The New Zealand dollar rose to a four-year high against the yen after the US Federal Reserve cranked up its money printing presses, heightening the appeal of countries offering high interest rates, and as Japan's general election looks set to usher in a new government.
The kiwi rose to 70.50 yen from 69.32 yen yesterday, the first time it's climbed above 70 yen since September 2008. The currency traded at 84.39 US cents at 5pm in Wellington from 84.51 cents at 8.30am, up from 83.90 cents yesterday.
The kiwi was strong against the Australian dollar, too, pushing on 80 Australian cents and closing the day at 79.97 cents from 79.69 cents yesterday and putting new pressure on exporters to New Zealand's most valuable foreign market.
The Fed ramped up its asset purchase programme with up to $US45 billion in purchases of US Treasuries a month, and will link any future increases in its near-zero benchmark interest rate to bringing the unemployment rate down to 6.5 percent, the central bank said today.
That was yet another confirmation the world is facing an extended period of low interest rates and challenges to inflation-indexing as the primary target for monetary policy.
That stoked demand for assets offering higher yields. The New Zealand government bond auction of $250 million in two tranches of debt attracted $1.35 billion worth of bids.
"The Fed's decision today really reinforced that you've got really low yields in US government bonds for a very long time and you're getting positive yields in New Zealand bonds," says Chris Tennent-Brown, FX economist at Commonwealth Bank of Australia in Sydney.
The Fed meeting comes ahead of Japan's general election on December 16, which is expected to see the Liberal Democrat Party regain power and re-install Shinzo Abe as prime minister. The LDP has been frank its desire to weaken the yen as it deals with rising energy prices and dwindling exports.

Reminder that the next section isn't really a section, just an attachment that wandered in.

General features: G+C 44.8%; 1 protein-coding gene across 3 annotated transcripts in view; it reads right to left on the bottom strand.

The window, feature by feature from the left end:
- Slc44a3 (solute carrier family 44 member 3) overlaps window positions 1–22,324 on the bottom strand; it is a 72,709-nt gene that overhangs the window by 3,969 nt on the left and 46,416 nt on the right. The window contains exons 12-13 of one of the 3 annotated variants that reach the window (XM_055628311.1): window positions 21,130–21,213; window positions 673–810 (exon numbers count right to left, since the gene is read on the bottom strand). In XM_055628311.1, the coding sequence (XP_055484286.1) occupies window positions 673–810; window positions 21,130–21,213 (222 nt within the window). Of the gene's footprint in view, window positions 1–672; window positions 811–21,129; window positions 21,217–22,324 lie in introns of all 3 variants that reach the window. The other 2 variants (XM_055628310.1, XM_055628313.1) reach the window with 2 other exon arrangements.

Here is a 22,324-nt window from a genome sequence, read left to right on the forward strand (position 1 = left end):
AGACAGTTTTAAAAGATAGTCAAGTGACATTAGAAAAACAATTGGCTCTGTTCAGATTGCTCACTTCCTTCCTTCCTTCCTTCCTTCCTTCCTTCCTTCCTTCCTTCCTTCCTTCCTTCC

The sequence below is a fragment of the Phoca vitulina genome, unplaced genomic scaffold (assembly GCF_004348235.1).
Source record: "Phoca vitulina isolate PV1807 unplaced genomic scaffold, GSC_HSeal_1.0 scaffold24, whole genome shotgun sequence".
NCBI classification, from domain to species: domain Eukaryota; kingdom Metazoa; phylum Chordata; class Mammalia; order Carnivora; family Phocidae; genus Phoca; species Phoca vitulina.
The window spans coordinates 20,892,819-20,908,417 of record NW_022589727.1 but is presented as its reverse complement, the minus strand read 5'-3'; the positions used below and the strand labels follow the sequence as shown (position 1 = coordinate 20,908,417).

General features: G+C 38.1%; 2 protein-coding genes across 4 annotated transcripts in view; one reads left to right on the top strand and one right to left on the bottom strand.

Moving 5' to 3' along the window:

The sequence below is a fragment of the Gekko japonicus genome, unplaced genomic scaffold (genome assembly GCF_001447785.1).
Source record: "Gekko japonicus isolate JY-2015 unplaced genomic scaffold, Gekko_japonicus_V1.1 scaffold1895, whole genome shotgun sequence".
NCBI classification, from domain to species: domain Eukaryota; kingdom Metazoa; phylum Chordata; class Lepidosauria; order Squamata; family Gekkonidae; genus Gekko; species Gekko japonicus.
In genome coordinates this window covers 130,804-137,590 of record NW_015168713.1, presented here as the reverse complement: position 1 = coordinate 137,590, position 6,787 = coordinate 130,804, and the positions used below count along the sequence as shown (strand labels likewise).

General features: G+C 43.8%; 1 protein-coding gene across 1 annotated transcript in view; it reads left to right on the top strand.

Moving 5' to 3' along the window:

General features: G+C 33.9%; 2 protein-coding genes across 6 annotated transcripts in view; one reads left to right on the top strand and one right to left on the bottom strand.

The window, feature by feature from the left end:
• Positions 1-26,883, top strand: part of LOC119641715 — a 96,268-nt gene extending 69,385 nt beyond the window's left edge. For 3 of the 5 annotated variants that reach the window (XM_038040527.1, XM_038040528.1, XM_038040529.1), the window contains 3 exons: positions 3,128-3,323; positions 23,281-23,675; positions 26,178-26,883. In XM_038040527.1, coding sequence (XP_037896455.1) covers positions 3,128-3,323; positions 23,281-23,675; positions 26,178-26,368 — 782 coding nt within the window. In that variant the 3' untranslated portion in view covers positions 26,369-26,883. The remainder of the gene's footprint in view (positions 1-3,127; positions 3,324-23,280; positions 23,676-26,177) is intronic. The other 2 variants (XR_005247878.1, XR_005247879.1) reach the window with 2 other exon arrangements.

The currency weakened to 83.58 yen per US dollar at 5pm in Wellington from 82.63 yesterday.
"Ultimately, the yen will weaken, and weaken by quite a bit. But it's not because you've got a new government; it will be because the current account has gone from a very strong surplus to negligible over the last year or so," Mr Tennent-Brown says.
The Bank of Korea held the benchmark seven-day repurchase rate at 2.75 percent ahead of next week's presidential election and after its reclusive Stalinist neighbour, North Korea, launched a rocket in spite of international sanctions.
South Korea's economy has been mixed in the latter half of the year, and is banking on a resurgent China to underscore any export growth in 2013.
The kiwi rose to 904.41 Korean won at 5pm in Wellington from 903.33 won yesterday.
New Zealand manufacturing figures showed a small contraction in activity last month as production and new orders slowed down, and analysts are looking towards next week's release of fourth quarter balance of payments and gross domestic product.
The kiwi was unchanged against the European common currency at 64.50 euro cents. It advanced to 52.30 British pence from 52.07 pence yesterday and climbed to 75.37 on a trade-weighted basis from 74.91.
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